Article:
Historical Horology: A Brief History of Rolex
Rolex can certainly be a polarizing brand. To many (myself included), it represents “tried-and-true”, in terms of design, execution, and reliability. That isn’t to say that the other camp (viewing them as stale and boring) is wrong – there’s just differing views. Whichever side you find yourself coming down on, read on to get a glimpse into the past, and see what’s driven Rolex to where they are today.
When you look at a Rolex (be it yesterday’s model or today’s), you see a watch that has come from a lineage that started back in the early 1900’s. Early in the history of the Wilsdorf & Davis Ltd. company was formed, Rolex sent their movement off to the School of Horology in Switzerland (in 1910) – and was awarded the very first chronometer (wiki) rating in the world. This was followed a few years later (in 1914) by a Class “A” Certificate of Precision from the British Kew Observatory – another first.
It appears that it was, after receiving these two certifications denoting the utter precision of their movements, that the company decided that every Rolex would attain the same levels of accuracy. Fortunately for us, this quest for accuracy looks to have been maintained through to our current day – and as a happy side effect, reliability was brought along for the ride.
And for those who state that Rolex doesn’t innovate, the history books tell a different story. In the mid-1920’s, Rolex made available to the public the very first waterproof watch – along with which came the screw-down crown and the Oyster case. How waterproof was it? Enough to survive a swim across the English Channel in 1927! Then, in the early 1930s, they introduced the world’s first self-winding (or automatic) watch. For someone out in the elements (whether for work or adventure), not having to worry about winding your watch to keep on-time was certainly a boon.
Going back to their first innovation (waterproofing), in 1953 Rolex became the first to create a watch with a WR rating of 100m. You might not think of that as much, but considering that many of today’s watchs (60 years down the road) aren’t much more than simply water-resistant, it’s a testament to their efforts. This pursuit of the watery depths (Rolex was aimed at adventurers in no small part) that led to other models that survived descents (and back) to the Mariana Trench, as well as the first automatic helium escape valve (HEV) in 1971. It wasn’t just in the water that they innovated. Up in the air, Rolex introduced the GMT Master (in 1954) that enabled two separate time zones to be tracked – this being most famously done by the PanAm pilots.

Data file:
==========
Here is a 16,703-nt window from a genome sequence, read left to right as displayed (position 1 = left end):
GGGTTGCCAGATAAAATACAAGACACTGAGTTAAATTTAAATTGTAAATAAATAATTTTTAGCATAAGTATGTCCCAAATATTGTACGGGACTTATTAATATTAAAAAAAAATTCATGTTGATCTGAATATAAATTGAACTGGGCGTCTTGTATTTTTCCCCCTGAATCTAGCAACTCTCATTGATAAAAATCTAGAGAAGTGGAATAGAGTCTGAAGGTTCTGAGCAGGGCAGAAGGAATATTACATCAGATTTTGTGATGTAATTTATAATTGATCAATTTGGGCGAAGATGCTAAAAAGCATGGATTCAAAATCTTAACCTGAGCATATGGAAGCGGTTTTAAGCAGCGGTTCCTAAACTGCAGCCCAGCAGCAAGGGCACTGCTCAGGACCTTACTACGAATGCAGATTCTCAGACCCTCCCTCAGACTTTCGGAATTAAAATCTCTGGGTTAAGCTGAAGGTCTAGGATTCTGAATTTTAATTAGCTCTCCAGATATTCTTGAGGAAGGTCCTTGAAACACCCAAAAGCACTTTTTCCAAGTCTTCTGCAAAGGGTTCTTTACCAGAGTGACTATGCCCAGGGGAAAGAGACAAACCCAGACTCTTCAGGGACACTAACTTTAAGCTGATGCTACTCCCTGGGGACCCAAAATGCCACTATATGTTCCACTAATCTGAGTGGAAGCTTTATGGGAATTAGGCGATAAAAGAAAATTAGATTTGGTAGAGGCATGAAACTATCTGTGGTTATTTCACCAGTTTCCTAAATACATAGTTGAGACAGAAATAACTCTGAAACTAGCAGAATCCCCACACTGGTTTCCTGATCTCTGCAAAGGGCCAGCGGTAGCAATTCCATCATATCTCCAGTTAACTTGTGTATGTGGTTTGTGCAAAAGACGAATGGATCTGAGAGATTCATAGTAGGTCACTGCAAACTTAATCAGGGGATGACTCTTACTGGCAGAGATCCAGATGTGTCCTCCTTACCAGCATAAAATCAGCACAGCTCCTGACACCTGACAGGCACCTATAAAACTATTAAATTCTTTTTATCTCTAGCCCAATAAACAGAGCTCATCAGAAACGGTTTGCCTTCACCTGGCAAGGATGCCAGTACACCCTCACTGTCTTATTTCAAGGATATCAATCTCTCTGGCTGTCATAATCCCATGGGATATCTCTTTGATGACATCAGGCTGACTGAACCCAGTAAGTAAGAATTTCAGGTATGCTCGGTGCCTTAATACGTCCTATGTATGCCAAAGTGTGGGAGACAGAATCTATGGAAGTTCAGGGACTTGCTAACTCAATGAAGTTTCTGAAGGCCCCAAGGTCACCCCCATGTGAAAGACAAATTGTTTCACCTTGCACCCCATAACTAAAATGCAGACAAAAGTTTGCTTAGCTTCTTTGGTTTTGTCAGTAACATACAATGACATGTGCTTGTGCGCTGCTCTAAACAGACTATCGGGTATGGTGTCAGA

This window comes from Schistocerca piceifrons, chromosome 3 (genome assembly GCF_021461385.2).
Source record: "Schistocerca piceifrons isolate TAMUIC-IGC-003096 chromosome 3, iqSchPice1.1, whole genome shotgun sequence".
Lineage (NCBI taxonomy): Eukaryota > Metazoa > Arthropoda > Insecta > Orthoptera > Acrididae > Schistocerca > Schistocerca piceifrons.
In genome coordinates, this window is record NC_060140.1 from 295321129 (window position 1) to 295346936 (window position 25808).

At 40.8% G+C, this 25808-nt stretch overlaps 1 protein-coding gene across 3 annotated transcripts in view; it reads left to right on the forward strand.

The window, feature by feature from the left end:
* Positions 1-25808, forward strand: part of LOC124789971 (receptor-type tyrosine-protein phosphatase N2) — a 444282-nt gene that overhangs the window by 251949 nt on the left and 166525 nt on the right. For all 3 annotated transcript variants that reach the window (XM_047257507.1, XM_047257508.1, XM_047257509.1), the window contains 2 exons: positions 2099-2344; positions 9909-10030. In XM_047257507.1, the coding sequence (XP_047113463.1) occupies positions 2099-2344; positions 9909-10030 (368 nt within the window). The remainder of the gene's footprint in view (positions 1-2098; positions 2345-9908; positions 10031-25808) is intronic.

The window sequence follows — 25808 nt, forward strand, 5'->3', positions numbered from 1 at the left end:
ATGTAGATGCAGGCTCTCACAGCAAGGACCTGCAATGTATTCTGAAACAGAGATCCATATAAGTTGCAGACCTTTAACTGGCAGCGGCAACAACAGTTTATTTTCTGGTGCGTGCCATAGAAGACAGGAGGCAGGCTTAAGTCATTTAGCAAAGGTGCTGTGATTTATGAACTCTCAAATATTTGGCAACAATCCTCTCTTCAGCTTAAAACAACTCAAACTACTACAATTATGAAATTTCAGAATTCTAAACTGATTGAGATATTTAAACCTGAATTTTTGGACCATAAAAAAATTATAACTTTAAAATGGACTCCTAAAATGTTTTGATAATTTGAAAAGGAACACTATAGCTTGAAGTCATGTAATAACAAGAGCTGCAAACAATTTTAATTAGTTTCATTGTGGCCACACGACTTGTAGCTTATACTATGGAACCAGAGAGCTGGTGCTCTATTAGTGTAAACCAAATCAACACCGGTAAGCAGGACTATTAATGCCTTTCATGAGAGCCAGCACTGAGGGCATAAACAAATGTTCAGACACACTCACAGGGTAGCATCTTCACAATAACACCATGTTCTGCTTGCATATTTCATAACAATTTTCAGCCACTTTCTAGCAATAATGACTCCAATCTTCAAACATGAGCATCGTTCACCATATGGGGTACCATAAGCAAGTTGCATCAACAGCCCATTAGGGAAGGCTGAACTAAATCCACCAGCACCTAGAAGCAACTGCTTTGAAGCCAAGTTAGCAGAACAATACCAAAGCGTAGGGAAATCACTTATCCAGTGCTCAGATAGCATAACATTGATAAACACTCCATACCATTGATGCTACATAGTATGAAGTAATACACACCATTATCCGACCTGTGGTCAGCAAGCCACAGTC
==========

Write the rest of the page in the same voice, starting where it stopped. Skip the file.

It’s worth noting that, while these innovations on their own are important, if the movement inside can’t withstand what the wear throws at it, accuracy and reliability go out the window. Rolex noted that conventional hairsprings are made of an alloy that was susceptible to magnetic fields and shocks – a potential recipe for a compromised movement. This led to the creation of the blue Parachrom hairspring that is unaffected by magnetism, and can be up to 10 times more precise in the event of a shock.
Then again, if you’re innovating inside the movement, you want to ensure it’s protected, right? Rolex found in the 1980’s that their Submariners were susceptible to corrosion and pitting in the caseback threads, where water could sometimes work in and corrode the 316L steel (which is the steel we see in many dive watches today). This led Rolex to move to a different steel (904L) that is more resistant to chloride (you know, the salt part of salt water). This in turn forced other changes in the manufacturing process, as the 904L is a much more difficult metal to work with.
So, while the innovation that Rolex undertakes is a bit more subtle than we see from other high-end brands, it’s all done in the name of a more accurate, more reliable, and longer lasting watch. These elements combine to something that’s greater than the sum of the whole (IMO), and can certainly explain why so many would aspire to own a Rolex. If you’d like a more in-depth look at this history, as well as some discussion of their ceramic bezel process, you’ll want to check out this post over on WatchProSite (link), where I learned most of the information in this post.
Images are sourced from the WatchProSite thread